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Jack of all Trades: A Review of The Harp of Kings, by Juliet Marillier

Folklore is ingrained in cultures around the world and is one of the most common inspirations for fantasy fiction around.  For as long humans have been curious and looking for explanations, folklore has been there to fill in the gaps.  Human minds created thousands of fantastical creatures and unique worlds, separate from our own in an effort to explain the workings of the world.  A family with an unruly child might be nurturing a changeling, while the striking of lightning might signal the fury of a grand spirit.  When items went missing in a house, there were stolen by gremlins or other creatures.  These beliefs used to be common knowledge, known to be true around the world.  But there comes a certain point in every culture when people stop believing, when the explanations for phenomena are found to be mundane.  The belief may be gone, but the influence of these stories lingers.

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Redeemer: A Review of The Dragon Republic, by R. F. Kuang

A certain amount of pressure is placed on an author’s second novel, especially when the first novel gains the level of attention and acclaim of R. F. Kuang’s The Poppy War.  A second novel, whether it be the second ever or the second in a series, is expected to be better written than its predecessor.  A second novel is expected to have a better understanding of plot, of its characters, and of its readers’ expectations.  A second novel is expected to improve upon the first in every conceivable way.  This is easier said than done for most authors, and is easier to accomplish in the beginning of a career, where there is still learning to be done.  The longer an author writes, the more series, they craft, the greater the risk of sequelitis setting in.  Sometimes, the second story is worse than the first.  The Dragon Republic, R. F. Kuang’s second novel, is a sequel done absolutely right.

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The Iron Law: A Review of The Iron Dragon’s Mother, by Michael Swanwick

Fantasy is a versatile genre.  There is classic fantasy, high fantasy, grimdark fantasy, science fantasy, urban fantasy, industrial fantasy, and more.  Any other genre can be combined with fantasy in ways that improve both genres.  The Lord of the Rings is thought of the epitome of classic fantasy, but even that combined a gritty war drama, politics, environmentalism, and linguistics into its story.  The Dresden Files is the quintessential urban fantasy, taking elements of modern-day noir and crime drama alongside its elements of high fantasy.  Then there is industrial fantasy, the combination that often seems the most contradictory.  When we think of elves and gnomes, it is not the natural inclination to imagine their industrial age.  Yet imagining an industrialized fairy tale is exactly what Michael Swanwick’s The Iron Dragon’s Mother accomplishes.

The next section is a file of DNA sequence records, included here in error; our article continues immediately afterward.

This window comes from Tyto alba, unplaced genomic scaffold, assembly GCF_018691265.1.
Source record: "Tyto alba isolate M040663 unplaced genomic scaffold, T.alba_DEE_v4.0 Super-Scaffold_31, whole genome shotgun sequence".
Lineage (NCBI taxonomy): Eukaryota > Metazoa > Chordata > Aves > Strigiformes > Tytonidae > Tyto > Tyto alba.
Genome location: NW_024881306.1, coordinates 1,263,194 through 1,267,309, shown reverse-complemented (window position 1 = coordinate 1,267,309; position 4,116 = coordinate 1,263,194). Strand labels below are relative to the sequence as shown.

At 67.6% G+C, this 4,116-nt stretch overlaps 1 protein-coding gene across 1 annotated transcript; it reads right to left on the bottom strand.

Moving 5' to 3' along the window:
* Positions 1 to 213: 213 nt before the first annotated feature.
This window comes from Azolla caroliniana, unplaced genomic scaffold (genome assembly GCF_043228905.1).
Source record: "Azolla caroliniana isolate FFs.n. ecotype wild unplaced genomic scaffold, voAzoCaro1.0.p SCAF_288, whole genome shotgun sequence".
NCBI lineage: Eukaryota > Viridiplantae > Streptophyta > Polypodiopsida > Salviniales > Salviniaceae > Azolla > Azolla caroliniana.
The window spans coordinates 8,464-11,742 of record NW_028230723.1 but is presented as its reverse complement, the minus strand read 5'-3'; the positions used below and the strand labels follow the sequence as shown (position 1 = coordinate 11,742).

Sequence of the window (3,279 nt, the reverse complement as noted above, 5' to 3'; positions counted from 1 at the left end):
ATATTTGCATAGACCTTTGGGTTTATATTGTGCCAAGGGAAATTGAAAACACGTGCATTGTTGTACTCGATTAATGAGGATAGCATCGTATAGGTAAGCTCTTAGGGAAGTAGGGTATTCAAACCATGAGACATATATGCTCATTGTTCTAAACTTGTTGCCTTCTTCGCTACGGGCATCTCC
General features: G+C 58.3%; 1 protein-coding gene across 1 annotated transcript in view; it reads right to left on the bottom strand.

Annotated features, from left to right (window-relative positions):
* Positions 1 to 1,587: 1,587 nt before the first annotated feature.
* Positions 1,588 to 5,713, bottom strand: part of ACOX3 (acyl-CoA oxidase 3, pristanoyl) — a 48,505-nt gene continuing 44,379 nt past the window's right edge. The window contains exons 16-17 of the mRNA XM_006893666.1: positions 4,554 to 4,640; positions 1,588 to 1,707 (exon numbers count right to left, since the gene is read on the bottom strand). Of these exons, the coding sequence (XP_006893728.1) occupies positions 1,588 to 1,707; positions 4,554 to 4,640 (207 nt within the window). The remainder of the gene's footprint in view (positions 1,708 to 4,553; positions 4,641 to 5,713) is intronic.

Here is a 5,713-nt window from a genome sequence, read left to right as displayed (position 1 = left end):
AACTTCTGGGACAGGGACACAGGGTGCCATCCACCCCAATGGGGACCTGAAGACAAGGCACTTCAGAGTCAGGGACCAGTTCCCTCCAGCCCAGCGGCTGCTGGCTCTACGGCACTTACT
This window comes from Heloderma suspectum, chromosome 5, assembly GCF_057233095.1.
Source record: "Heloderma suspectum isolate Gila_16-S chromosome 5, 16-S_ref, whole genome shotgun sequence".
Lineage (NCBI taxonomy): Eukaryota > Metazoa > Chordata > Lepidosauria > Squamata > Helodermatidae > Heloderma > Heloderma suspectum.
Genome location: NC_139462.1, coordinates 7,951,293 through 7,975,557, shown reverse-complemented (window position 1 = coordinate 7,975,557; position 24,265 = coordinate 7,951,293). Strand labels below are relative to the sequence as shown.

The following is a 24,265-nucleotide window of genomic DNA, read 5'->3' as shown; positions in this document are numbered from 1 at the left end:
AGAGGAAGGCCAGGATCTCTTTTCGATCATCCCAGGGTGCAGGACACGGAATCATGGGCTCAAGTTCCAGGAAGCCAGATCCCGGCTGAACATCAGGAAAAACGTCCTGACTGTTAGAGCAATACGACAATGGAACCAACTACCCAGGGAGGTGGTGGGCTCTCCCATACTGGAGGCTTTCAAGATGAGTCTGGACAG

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Regicide: A Review of Protect the Prince, by Jennifer Estep

A good fantasy series can potentially go on forever.  Series like the The Wheel of Time or The Dresden Files easily tell a dozen books worth of story.  However, a great fantasy series knows it’s ending, even if takes a while to get there.  Jim Butcher has stated he knows the ending for The Dresden Files and how many books the series will contain.  The reader can see that the story is leading somewhere definite.  Even if the ending suggested in book one is now the ending for the entire series, it still suggests a finality.  Jennifer Estep’s Crown of Shards series is only two books in, but we already have a sense of where the ultimate plot is going.  Machinations have already begun and there is a clear-long term villain.  Ultimately, it is always possible for a series to arrive at its first ending, and realize there is more story to tell.  With great fantasy, there is a sea of endless possibility that allows characters to develop and keep the plot always interesting.

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Return to Pulp: A Review of Fury of the Tomb, by S. A. Sidor

Pulp fiction is a relatively new genre of fiction, originating in the late eighteen-hundreds, at the height of Western colonization.  The sun never set on the British empire, and they (along with the Americans) ransacked the world in an endless hunt for artifacts and remnants and ancient civilizations.  None of them held a greater allure than Egypt.  While the genre was popularized by Indiana Jones, it predates the archaeologist by many years.  The tales of Allan Quartermain and She: A History of Adventure by H. Rider Haggard really brought pulp fiction into prominence.  Ancient tombs and treasures were being discovered every day, and the world was much larger than it is today.  At the turn of the century, the Western world became obsessed.